This article describes Brazil's late twentieth-century religious transformation through the lens of an Amazonian settler family whom I call the Solanhas. Accounts of various Solanha members' shifting religious and political commitments elucidate how the perceived impossibility of constant human (as opposed to divine) friendship, a perception that also applies to the limitations of kinship, is implicated in the move from an encompassing Catholicism to an intensifying secularity. In foregrounding problems of friendship and kinship, the ethnography begins from a different premise than most studies of secularity. Anthropologists have tended to describe secularity as a condition secured by political/state secularism, which manages and produces distinctions between religion and politics. Drawing on the work of Marilyn Strathern and others, I show that relations, especially kinship and friendship, are more vital than secularism in animating distinctions among religion(s) and politics. I argue that if secularity is to be grasped more fully, the flow of all conceptual and interpersonal relations, and especially kinship and friendship in all their instability, must be brought into view. An anthropologically informed approach to secularity, and ultimately to history, should emphasize the irresolvable challenges of relating, as these challenges will remain key elements of life, knowledge, and ultimately of change in these mutable times.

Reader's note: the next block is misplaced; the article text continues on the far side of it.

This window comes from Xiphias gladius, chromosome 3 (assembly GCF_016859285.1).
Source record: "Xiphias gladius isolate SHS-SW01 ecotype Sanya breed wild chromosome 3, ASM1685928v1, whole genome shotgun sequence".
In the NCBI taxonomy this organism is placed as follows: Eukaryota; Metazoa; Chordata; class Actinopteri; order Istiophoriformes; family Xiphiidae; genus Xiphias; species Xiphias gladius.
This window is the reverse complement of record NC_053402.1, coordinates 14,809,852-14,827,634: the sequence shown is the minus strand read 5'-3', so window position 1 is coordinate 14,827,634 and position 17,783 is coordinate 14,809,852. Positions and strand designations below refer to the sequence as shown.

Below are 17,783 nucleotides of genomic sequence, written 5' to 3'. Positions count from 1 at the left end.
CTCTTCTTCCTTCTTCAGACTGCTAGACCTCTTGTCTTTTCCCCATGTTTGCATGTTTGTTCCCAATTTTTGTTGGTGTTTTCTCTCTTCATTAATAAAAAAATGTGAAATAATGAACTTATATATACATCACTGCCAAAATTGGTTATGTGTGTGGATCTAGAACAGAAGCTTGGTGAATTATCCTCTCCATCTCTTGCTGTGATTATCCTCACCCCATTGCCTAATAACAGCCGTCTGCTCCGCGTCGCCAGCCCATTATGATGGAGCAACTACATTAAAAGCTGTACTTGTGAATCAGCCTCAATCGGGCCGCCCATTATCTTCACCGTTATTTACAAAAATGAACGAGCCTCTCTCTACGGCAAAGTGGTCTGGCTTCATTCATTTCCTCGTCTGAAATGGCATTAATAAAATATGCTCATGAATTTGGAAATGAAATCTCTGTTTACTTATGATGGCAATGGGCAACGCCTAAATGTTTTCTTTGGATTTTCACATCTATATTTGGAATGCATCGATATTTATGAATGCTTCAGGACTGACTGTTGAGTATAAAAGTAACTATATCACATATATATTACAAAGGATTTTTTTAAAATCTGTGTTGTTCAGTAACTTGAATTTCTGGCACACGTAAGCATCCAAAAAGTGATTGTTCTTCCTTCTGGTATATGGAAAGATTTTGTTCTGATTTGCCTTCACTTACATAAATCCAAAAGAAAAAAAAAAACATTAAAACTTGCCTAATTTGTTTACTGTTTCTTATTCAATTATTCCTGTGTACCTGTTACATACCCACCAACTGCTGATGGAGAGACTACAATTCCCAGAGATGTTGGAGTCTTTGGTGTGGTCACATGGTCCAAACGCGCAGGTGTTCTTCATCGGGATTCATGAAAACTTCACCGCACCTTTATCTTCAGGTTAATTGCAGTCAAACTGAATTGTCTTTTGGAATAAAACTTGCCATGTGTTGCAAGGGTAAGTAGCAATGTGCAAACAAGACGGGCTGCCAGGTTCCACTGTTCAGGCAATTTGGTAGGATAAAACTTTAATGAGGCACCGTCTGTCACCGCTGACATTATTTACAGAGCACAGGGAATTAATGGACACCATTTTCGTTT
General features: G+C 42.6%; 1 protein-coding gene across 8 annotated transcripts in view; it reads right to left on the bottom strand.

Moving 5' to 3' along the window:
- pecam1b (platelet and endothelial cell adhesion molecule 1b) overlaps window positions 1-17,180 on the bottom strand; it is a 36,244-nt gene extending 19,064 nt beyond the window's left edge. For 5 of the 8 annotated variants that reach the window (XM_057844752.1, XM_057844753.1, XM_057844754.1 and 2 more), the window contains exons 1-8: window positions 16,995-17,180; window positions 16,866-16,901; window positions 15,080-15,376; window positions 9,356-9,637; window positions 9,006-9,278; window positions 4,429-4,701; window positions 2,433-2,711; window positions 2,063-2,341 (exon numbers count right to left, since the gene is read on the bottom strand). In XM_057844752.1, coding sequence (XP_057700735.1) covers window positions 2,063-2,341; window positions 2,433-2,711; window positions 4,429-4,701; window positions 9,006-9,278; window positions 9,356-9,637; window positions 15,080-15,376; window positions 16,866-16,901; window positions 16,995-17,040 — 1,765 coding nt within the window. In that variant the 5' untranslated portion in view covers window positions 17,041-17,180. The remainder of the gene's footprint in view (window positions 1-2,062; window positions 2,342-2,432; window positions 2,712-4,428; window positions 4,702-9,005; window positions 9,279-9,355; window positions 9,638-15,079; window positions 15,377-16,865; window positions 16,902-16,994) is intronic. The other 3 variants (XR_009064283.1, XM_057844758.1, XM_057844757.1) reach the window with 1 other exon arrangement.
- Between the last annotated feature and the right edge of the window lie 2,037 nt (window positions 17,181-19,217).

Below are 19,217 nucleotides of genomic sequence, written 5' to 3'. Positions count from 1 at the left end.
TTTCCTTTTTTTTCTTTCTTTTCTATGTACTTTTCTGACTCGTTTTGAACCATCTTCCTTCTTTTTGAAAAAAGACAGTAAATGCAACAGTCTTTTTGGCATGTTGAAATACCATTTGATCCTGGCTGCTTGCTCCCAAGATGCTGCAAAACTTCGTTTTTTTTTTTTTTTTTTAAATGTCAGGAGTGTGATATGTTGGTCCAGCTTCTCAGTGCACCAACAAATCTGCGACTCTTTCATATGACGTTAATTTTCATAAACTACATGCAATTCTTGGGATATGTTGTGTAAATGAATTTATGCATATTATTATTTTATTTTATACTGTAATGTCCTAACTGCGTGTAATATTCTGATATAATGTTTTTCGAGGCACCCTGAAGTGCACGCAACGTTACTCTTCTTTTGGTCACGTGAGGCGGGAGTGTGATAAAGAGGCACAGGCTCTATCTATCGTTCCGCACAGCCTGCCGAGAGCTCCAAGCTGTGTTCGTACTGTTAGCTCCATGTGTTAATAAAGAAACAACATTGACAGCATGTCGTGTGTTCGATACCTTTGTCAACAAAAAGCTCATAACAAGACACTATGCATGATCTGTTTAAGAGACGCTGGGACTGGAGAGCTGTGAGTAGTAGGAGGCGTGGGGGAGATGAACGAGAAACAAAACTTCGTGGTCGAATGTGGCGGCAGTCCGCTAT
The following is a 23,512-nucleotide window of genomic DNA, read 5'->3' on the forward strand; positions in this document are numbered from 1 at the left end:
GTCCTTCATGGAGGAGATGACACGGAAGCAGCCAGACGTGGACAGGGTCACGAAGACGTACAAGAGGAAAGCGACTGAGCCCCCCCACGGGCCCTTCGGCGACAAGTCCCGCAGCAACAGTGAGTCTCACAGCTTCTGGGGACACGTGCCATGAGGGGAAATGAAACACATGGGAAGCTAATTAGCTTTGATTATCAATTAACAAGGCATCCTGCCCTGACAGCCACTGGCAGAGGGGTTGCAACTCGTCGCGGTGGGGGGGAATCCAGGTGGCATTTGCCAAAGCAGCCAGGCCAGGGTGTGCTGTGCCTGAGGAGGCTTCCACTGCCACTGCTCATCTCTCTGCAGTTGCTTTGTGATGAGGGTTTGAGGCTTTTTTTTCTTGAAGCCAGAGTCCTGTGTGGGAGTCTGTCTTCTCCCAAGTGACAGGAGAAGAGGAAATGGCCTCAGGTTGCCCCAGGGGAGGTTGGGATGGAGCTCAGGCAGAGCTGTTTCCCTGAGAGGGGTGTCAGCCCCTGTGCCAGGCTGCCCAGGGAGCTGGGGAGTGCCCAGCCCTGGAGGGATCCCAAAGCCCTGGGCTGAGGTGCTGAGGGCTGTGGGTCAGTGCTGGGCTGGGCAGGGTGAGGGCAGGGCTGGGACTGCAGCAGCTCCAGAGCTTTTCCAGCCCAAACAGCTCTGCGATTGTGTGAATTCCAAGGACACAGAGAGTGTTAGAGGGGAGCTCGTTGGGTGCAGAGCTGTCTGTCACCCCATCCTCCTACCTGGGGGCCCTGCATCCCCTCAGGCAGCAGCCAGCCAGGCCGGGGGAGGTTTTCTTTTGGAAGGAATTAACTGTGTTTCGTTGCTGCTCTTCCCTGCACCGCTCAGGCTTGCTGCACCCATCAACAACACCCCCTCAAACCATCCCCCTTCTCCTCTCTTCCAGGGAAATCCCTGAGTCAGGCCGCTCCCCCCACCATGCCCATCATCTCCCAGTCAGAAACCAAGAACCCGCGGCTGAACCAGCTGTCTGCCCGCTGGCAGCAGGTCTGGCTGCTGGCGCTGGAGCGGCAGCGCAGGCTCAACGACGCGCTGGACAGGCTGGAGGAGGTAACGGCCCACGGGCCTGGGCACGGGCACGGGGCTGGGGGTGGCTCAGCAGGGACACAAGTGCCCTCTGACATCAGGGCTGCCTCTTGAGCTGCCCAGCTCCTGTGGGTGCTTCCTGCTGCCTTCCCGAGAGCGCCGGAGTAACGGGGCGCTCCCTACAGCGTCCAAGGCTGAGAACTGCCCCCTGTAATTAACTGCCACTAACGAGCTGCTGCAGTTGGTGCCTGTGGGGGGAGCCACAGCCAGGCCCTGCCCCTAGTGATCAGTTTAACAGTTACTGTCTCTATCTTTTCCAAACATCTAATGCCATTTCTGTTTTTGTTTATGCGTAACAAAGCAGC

- 5143 Social- och kulturantropologi